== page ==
First impressions are essential, and in the business world, they often occur in the form of a conference call. Whether it’s your first interaction or your hundredth, it’s a good idea to do everything you can to make sure your conference call is as productive and distraction-free as possible.
Here’s a simple checklist that you can use to better your odds of having a successful conference call.
Prepare Ahead of Time
(More than 30 minutes before meeting)
- Reserve a quiet, well-lit space. Minimal background noise is very important as it will lead to fewer distractions during the meeting. Also, a dimly lit room will make your video feed look poor.
- Contain your pets. Dogs barking in the background can be very annoying for participants because a lot of conference software will automatically adjust the volume to emphasize the person who is speaking. When your dog barks, your audio will get louder while other people’s will get quieter. If you’re conferencing from home, make a plan to isolate yourself from Sparky.
- Finish eating before the call. Eating during a call is wrong on multiple levels. It’s rude, it’s distracting, you might choke… just don’t do it. If it’s near meal time, plan on finishing your food well before the meeting begins.
- Find a headset. When I’m the only participant at my location, I always try to have a headset on hand just in case something goes wrong with the audio.
- Inform others of your meeting. If you think it’s likely that someone (e.g. kids, spouse, co-worker, etc.) will interrupt you during the call, inform them that you will be occupied ahead of time so they won’t barge in or make a lot of background noise.
- Check your appearance. This might seem silly, but take a minute to look at yourself in the mirror. You’re going to be broadcasting a live feed of your face to bunch of people; you probably don’t want to have broccoli in your teeth.
Be Ready Early
(10-15 minutes before the meeting)
- Use the restroom and get a beverage. If you have to use the bathroom or need a drink during the meeting, there’s a chance you’ll miss some important conversation.
- Turn on the lights. There always seems to be one person who appears to be lurking in the shadows because their lighting is too dim or coming in at the wrong angle. Don’t be that person—turn on the lights.
- Close programs and disable notifications. If you’re presenting or there’s a chance you’ll need to screenshare, make sure you close down any unnecessary applications and put your computer/cell phone in Do Not Disturb mode. Again, this is all about reducing distractions.
- Verify your connection to the conferencing host. Install any required applications or plug-ins, and test your audio/video setup. Most conferencing software offers a way to test a connection ahead of time. Make sure you do that well before the meeting starts so that you have time to troubleshoot or contact someone if there is a problem. Check your speakers and microphone to make sure they aren’t muted at the system level.
- Sit as close as possible to your microphone & camera. This will drastically improve the quality of your audio and video feeds. You want to represent yourself in the clearest way possible.
- Keep your cell phone nearby. If other participants (who are not as prepared as you!) are having trouble joining, they may try to contact you right as the meeting is starting. Try to be available to help them so that the meeting will not be delayed.
Be Aware During the Call
- Mute your audio. Even if you are in a quiet space, try to keep your microphone muted if you’re not going to be talking. Even subtle noises like the fan on your computer, typing, or an HVAC system turning on can be surprisingly noisy when amplified by your microphone. If I’m not leading a meeting, I will often keep my mouse over the mute button and only un-mute when I want to say something.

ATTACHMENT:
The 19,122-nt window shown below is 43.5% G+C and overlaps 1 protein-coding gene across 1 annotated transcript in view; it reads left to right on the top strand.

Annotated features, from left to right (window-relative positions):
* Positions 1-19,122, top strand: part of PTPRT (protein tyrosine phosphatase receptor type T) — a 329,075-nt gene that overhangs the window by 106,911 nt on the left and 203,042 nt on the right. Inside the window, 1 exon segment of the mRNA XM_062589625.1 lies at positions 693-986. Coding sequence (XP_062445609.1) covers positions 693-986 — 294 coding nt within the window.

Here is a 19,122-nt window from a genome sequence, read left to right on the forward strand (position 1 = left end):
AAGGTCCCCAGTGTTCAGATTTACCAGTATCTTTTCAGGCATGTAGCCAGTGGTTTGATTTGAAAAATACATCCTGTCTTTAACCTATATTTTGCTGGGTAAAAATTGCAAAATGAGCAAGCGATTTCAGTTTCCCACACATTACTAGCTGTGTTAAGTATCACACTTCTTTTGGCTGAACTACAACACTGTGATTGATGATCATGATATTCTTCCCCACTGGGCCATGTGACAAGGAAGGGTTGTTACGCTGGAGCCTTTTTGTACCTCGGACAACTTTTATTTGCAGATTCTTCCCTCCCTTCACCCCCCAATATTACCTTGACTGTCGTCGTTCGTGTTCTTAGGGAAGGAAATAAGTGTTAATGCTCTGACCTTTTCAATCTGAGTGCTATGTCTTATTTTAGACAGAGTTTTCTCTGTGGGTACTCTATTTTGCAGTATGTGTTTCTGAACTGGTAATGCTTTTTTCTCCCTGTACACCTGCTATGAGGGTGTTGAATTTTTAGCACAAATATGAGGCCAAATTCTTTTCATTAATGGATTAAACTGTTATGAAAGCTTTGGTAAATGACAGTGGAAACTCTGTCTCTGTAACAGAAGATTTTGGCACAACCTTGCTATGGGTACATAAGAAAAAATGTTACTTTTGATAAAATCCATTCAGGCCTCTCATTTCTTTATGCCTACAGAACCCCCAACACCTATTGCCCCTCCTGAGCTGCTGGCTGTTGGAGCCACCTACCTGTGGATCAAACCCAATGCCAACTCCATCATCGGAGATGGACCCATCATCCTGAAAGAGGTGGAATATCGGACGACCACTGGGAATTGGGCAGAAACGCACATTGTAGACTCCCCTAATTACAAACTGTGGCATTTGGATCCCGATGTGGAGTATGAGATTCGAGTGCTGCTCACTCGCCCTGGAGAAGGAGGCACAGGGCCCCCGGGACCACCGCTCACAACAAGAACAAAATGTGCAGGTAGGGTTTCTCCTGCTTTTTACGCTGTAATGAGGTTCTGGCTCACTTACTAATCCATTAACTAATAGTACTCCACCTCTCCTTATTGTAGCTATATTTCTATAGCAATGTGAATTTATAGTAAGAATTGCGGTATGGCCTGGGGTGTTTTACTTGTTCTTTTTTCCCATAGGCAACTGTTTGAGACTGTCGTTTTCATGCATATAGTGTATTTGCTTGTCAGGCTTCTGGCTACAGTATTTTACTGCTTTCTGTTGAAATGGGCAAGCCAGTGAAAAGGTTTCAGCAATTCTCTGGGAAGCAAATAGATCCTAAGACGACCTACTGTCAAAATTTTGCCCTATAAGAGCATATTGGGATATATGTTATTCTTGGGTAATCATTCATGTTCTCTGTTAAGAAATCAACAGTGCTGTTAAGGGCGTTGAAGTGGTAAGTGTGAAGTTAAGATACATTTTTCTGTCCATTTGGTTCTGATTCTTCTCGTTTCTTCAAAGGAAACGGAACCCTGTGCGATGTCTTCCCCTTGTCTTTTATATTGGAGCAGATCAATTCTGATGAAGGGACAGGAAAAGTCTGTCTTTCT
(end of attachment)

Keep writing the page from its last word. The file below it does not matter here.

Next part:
- Keep your camera on. Even though you might not want to be seen, people will like being able to see you. It helps them know you’re present and paying attention. Resist the urge to turn off your camera. After all, you did make sure to check your appearance before the meeting started, so you know you’re looking good!
- Verify your audio quality. If you’re presenting, start off by asking everyone if they can hear you clearly. If there is a problem, it may take people a while to speak up without prompting. The sooner you can catch a problem, the less you will have to repeat yourself.
- Fix problems promptly. If there is a problem with audio (yours or someone else’s), fix it promptly. This may mean switching over to a telephone instead of computer audio. A land line may seem archaic, but it’s tried and true!
- Wait for the right time to interject. It can be very tempting to speak up every time a thought pops into your head. Think about everything you want to say one more time than you normally would. If your question can wait, hold off and let the other person continue talking. That is not to say that you shouldn’t speak up; just wait for the right time to do so.
- Take a break. It you’re hosting a long meeting, it’s likely that someone will need a bathroom break. Offer to take a five-minute break partway through. This will also give people a chance to move around a bit so that they can be more awake and attentive when the meeting resumes.
- End the call promptly. Once the call is over, immediately disconnect from the conferencing software. This will prevent any private conversations from being shared with an unknown audience.
Contrary to the title of this post, there is no such thing as a Conference Call Rockstar. It’s very unlikely that anyone will praise you because nothing went wrong during your call. On the other hand, if people leave the meeting feeling annoyed and disrespected, they will remember that.
Being diligent and well-prepared may be a thankless job, but you’ll be glad you went to the effort when you reflect on the meeting and realize you rocked it!